Survivors at risk of another attack

Assistant Professor Jeffrey Lau, a senior consultant at National Heart Centre Singapore’s department of cardiology, says a person who has had a heart attack should tackle the underlying risk factors.

“Unless something fundamentally changes, such as improvements in blood sugar, cholesterol and blood pressure, the risk of recurrence will remain high for the person,” he adds.

A second heart attack is often more severe, with 10 to 15 per cent of patients facing a higher risk of death and heart failure. PHOTO: ISTOCKPHOTO

Dr Pinakin V. Parekh, a consultant cardiologist at The Harley Street Heart and Vascular Centre, Singapore, says not taking medications is also a major contributing factor to recurrent heart attacks.

A second heart attack is often more severe, with 10 to 15 per cent of patients twice as likely to have heart failure and die, says Prof Tan.

Some people experience a second heart attack shortly after the first, while others may have one weeks to even years later, says Dr Pinakin.

Depending on the type of heart attack, Prof Lau says the chance of recurrence can be different.

For example, broken heart syndrome – where the heart muscle becomes suddenly weakened due to extreme emotions – tends to be a one-off occurrence, whereas a heart attack due to coronary artery disease in a chronic smoker or diabetic tends to recur.

Stress and diet a factor

Dr Pinakin often sees young busy professionals who eat out more frequently, which has led to them having higher low-density lipoprotein (LDL) levels, often referred to as “bad” cholesterol.

“The earlier and longer you experience high LDL levels, the higher your risk for a cardiovascular event. Conversely, the earlier and longer you can maintain low LDL levels, the better your cardiovascular risk profile,” he notes.

Stress is another significant risk factor. People tend to eat more foods which are high in sugar and trans fats when they are stressed, which can impact blood pressure and LDL levels, says Dr Pinakin.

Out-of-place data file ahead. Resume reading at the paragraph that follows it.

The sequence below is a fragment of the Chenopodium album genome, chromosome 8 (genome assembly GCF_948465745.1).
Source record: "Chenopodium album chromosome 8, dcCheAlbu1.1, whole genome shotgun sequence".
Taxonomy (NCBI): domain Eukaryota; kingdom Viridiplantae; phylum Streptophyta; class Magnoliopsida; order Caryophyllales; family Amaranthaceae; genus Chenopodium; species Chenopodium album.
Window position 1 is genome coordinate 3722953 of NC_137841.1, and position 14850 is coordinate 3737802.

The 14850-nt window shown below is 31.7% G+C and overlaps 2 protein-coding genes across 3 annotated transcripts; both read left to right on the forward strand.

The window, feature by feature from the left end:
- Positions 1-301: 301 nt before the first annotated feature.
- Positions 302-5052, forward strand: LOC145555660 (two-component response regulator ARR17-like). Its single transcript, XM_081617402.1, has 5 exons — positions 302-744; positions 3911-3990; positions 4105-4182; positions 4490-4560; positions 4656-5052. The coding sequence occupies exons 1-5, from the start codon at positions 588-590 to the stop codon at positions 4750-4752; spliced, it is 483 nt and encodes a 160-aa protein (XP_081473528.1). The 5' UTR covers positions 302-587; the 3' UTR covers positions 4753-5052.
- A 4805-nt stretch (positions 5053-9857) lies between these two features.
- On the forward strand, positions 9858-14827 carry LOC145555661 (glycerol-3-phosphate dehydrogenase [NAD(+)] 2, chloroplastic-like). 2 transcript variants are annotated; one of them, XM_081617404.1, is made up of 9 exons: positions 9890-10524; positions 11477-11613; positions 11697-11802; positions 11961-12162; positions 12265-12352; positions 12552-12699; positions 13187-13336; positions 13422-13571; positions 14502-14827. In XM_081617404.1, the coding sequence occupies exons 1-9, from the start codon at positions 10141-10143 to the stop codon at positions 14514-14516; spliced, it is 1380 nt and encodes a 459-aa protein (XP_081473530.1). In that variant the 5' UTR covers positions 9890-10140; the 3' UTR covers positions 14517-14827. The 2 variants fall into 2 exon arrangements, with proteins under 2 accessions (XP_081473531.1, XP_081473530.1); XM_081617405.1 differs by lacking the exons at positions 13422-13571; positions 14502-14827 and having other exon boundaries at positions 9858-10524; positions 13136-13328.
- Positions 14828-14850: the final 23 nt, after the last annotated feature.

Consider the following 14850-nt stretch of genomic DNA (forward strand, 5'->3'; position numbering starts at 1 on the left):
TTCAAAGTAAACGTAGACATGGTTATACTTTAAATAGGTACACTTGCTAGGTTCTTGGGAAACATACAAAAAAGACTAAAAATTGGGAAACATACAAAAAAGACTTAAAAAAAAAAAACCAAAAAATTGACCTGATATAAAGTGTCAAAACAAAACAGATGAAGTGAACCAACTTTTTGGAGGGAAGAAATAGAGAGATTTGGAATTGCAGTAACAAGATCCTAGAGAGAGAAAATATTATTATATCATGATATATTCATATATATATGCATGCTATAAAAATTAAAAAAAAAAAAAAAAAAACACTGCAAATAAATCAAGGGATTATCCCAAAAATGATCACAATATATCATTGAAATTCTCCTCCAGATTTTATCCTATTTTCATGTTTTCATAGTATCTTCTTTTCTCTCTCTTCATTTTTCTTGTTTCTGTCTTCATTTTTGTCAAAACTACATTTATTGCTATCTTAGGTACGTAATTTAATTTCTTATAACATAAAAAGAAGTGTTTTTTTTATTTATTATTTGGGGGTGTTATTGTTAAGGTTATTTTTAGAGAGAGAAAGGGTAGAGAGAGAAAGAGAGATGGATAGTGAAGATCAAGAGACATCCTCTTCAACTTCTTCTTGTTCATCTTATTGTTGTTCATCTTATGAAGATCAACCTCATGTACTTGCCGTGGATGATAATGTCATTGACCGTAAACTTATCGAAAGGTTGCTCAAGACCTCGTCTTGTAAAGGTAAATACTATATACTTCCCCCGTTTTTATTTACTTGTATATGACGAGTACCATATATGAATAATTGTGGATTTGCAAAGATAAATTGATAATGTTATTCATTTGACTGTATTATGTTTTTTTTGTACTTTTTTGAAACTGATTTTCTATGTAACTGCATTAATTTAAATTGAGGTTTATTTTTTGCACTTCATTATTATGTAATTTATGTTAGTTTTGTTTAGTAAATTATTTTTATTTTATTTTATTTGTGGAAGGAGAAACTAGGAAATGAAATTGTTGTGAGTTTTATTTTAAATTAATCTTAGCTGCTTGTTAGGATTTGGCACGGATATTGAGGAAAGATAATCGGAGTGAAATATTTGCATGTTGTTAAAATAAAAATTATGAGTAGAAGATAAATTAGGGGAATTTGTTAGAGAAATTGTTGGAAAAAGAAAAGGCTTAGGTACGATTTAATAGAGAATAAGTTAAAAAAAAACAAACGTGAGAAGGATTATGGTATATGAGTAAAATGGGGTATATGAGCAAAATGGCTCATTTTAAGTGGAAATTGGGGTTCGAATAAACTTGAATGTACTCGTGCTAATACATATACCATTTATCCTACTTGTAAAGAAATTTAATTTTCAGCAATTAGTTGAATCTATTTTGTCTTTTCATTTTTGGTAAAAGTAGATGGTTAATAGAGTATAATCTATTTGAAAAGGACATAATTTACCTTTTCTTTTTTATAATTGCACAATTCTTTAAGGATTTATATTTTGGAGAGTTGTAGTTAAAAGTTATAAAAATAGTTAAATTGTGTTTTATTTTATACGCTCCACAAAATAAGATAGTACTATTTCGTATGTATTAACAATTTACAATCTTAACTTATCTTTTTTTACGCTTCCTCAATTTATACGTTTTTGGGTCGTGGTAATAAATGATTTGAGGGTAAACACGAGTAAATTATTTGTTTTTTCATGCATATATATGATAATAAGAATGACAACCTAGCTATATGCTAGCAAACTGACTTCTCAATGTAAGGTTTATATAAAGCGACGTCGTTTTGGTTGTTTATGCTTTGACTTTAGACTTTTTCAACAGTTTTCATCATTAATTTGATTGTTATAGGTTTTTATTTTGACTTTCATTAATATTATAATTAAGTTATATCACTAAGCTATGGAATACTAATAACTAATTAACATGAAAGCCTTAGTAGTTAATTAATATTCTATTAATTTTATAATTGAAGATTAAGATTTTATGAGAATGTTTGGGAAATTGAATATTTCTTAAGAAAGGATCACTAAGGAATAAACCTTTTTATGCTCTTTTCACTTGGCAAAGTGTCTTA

“For those who already have coronary artery plaque build-up, the surge of adrenaline during a stressful event can cause the rupture of previously stable plaques, leading to a heart attack,” he adds.

Operations planner Lenard Kek, who has high cholesterol and was highly stressed at work, suffered a heart attack in 2022.

The 49-year-old bachelor had chest pain that became progressively worse throughout the day.

“I thought it was just muscle pain, but when I went to the hospital, I found out it was a heart attack,” says Mr Kek, who is overweight. He had a blocked blood vessel and required stent surgery to restore blood flow to the heart.

He has been taking medication for hypertension since the heart attack.

“Even though I maintained a relatively healthy diet, I was stressed at work and slept four to five hours every night, which could have contributed to the heart attack,” he says.

It was a wake-up call to take better care of himself, says Mr Kek, who is aware that he is at higher risk of getting another heart attack.

Symptoms of subsequent attack tend to be the same

The symptoms of a recurrent heart attack tend to be similar to the first one, highlights Prof Lau.

Mr Teo had chest tightness and cold sweat on both occasions.

Prof Lau says the classic symptom of a heart attack is the Levine’s sign, which refers to the clutching of the left chest. However, he adds, studies have shown that only about 11 per cent of patients do this during a heart attack.

The symptoms of a heart attack are also not the same for everyone.

Besides chest tightness and pain, some may experience excessive sweating, breathlessness, or pain down the left arm, or up the left neck to the left jaw.

“This is why heart attacks can be missed, because some patients may think it’s just a queasy stomach,” says Prof Lau.

Fears of second heart attack

Patients are typically fearful of getting a second heart attack and can become stressed and develop depression, much like post-traumatic stress disorder, says Prof Tan.